“You’ve Been Exposed”<p>After the case interview, contact tracers will get to work calling the folks who may have been exposed to the coronavirus by the person who tested positive.</p><p>"We give them recommendations about quarantining or isolating, getting tested, and what to do if they become sick. If they're not already sick, we still want them to self-quarantine so that they don't spread the disease to anyone else if they were to become sick," said Labus.</p><p>Generally, the contact tracer won't ask for additional contacts unless they happen to call someone who is sick or has a confirmed case of the virus. They will help ensure the contact has the resources they need to isolate themselves, if necessary. The contact tracer may continue to stay in touch with that person over the next 14 days.</p><p>"We follow the percentage of people that were contacts, then converted into being actual cases of the virus. It's an important marker to help us understand what kind of transmission happens in our community and how to control the virus," said Gullett.</p>
Why You Should Participate (and What Happens If You Don’t)<p>A <a href="https://www.thelancet.com/journals/laninf/article/PIIS1473-3099(20)30457-6/fulltext" target="_blank">Lancet study</a> from June 16, which looked at data from more than 40,000 people, found that COVID-19 transmission could be reduced by 64 percent through isolating those who have the coronavirus, quarantining their household, and contacting the people they may have exposed.</p><p>The combination strategy was significantly more effective than mass random testing or just isolating the sick person and members of their household.</p><p>However, contact tracing is only as effective as people's willingness to participate, and a small number of people who've contracted the coronavirus or were potentially exposed are reluctant to talk.</p><p>"Contact tracers have all been hung up on, cussed at, yelled at," said Gullet.</p><p>The hesitation to talk to contact tracers often stems from concerns over privacy — a serious issue in healthcare.</p>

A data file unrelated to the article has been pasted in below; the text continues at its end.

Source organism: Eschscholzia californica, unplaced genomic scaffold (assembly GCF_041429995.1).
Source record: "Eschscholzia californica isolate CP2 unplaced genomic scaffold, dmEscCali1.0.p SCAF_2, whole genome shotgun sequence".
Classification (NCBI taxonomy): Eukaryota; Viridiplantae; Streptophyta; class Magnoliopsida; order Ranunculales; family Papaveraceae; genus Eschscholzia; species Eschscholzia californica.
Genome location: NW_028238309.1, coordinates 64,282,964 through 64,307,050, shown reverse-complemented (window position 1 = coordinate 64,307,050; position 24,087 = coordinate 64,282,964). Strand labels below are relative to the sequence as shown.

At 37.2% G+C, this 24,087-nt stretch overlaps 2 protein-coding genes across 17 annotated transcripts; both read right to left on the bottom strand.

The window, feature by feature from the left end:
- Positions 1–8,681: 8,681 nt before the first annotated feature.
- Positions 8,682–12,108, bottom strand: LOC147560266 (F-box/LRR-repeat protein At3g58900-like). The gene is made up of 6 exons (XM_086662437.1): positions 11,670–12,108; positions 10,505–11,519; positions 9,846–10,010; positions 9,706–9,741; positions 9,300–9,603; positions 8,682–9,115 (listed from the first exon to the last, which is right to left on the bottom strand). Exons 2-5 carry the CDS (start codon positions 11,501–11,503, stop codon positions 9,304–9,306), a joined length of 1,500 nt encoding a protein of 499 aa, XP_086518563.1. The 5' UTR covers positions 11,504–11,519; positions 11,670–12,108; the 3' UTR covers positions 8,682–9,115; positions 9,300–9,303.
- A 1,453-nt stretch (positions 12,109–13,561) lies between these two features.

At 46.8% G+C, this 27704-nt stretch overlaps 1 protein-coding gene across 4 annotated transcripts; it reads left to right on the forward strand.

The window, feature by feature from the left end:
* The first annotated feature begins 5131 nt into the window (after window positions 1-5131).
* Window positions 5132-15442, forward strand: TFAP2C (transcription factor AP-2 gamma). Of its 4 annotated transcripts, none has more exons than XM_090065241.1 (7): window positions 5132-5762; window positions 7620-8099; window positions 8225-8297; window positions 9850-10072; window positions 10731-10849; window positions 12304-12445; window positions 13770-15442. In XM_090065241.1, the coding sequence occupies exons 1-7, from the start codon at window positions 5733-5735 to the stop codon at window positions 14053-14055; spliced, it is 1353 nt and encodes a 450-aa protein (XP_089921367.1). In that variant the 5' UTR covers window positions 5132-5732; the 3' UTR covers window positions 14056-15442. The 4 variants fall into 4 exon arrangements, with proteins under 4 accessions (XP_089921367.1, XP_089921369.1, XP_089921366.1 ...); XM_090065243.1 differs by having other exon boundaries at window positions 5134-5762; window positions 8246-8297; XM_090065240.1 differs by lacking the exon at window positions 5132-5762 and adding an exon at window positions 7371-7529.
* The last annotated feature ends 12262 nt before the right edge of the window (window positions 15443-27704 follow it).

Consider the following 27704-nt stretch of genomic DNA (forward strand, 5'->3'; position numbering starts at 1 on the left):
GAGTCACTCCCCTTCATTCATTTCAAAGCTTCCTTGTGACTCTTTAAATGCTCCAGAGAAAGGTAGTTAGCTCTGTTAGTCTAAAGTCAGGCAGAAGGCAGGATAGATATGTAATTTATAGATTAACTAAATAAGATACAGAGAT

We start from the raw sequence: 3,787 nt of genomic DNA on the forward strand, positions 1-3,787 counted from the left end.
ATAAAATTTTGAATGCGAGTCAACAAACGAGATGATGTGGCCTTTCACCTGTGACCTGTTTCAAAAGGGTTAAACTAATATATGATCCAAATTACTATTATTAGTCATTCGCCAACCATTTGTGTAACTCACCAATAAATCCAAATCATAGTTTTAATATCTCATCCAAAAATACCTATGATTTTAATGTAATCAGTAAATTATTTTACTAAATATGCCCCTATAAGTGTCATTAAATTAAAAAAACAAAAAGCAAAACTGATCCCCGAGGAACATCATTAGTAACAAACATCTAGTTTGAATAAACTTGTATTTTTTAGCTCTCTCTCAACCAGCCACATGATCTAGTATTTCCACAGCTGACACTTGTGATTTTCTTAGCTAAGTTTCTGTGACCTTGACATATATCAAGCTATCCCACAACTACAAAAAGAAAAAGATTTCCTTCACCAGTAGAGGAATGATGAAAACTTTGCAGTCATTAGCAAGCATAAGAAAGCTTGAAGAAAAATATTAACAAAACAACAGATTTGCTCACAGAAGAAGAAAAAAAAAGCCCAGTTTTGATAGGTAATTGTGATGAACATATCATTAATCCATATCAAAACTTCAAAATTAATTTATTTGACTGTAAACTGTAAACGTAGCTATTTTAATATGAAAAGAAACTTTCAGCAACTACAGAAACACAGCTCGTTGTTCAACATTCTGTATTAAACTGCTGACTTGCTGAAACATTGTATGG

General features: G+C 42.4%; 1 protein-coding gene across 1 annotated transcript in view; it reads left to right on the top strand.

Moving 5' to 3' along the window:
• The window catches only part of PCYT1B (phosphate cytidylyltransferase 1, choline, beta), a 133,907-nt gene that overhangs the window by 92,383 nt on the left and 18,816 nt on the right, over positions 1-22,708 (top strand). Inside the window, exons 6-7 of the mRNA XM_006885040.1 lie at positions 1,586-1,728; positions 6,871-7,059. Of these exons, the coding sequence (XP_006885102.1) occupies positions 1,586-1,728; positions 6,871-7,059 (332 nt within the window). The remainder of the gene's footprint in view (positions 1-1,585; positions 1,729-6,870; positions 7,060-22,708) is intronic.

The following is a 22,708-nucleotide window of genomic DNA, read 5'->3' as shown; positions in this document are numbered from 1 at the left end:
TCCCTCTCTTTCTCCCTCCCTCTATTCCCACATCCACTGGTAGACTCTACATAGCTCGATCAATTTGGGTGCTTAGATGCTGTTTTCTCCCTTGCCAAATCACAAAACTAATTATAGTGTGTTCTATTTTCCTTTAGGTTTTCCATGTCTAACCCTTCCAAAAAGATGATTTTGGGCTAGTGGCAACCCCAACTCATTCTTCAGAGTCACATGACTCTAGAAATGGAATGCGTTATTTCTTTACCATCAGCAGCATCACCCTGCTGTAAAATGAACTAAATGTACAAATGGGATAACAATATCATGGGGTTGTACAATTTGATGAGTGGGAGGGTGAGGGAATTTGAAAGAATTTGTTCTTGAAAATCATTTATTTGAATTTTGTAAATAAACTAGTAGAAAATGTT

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Climate Explained is a collaboration between The Conversation, Stuff and the New Zealand Science Media Centre to answer your questions about climate change.
If you have a question you'd like an expert to answer, please send it to firstname.lastname@example.org
What was the climate and sea level like at times in Earth’s history when carbon dioxide in the atmosphere was at 400ppm?<p>The last time global carbon dioxide levels were consistently at or above 400 parts per million (ppm) was around <a href="https://www.nature.com/articles/nature14145" target="_blank">four million years ago</a> during a geological period known as the <a href="http://www.geologypage.com/2014/05/pliocene-epoch.html" target="_blank">Pliocene Era</a> (between 5.3 million and 2.6 million years ago). The world was about 3℃ warmer and sea levels were higher than today.</p><p>We know how much carbon dioxide the atmosphere contained in the past by studying ice cores from Greenland and Antarctica. As compacted snow gradually changes to ice, it traps air in bubbles that contain <a href="https://www.cambridge.org/core/journals/annals-of-glaciology/article/enclosure-of-air-during-metamorphosis-of-dry-firn-to-ice/09D9C60A8DA412D16645E6E6ABC1892F" target="_blank">samples of the atmosphere at the time</a>. We can sample ice cores to reconstruct past concentrations of carbon dioxide, but this record only takes us back about a million years.</p><p>Beyond a million years, we don't have any direct measurements of the composition of ancient atmospheres, but we can use several methods to estimate past levels of carbon dioxide. One method uses the relationship between plant pores, known as stomata, that regulate gas exchange in and out of the plant. The density of these stomata is <a href="https://journals.sagepub.com/doi/abs/10.1177/095968369200200109" target="_blank">related to atmospheric carbon dioxide</a>, and fossil plants are a good indicator of concentrations in the past.</p><p>Another technique is to examine sediment cores from the ocean floor. The sediments build up year after year as the bodies and shells of dead plankton and other organisms rain down on the seafloor. We can use isotopes (chemically identical atoms that differ only in atomic weight) of boron taken from the shells of the dead plankton to reconstruct changes in the acidity of seawater. From this we can work out the level of carbon dioxide in the ocean.</p><p>The data from four-million-year-old sediments suggest that <a href="https://agupubs.onlinelibrary.wiley.com/doi/full/10.1029/2010PA002055" target="_blank">carbon dioxide was at 400ppm back then</a>.</p>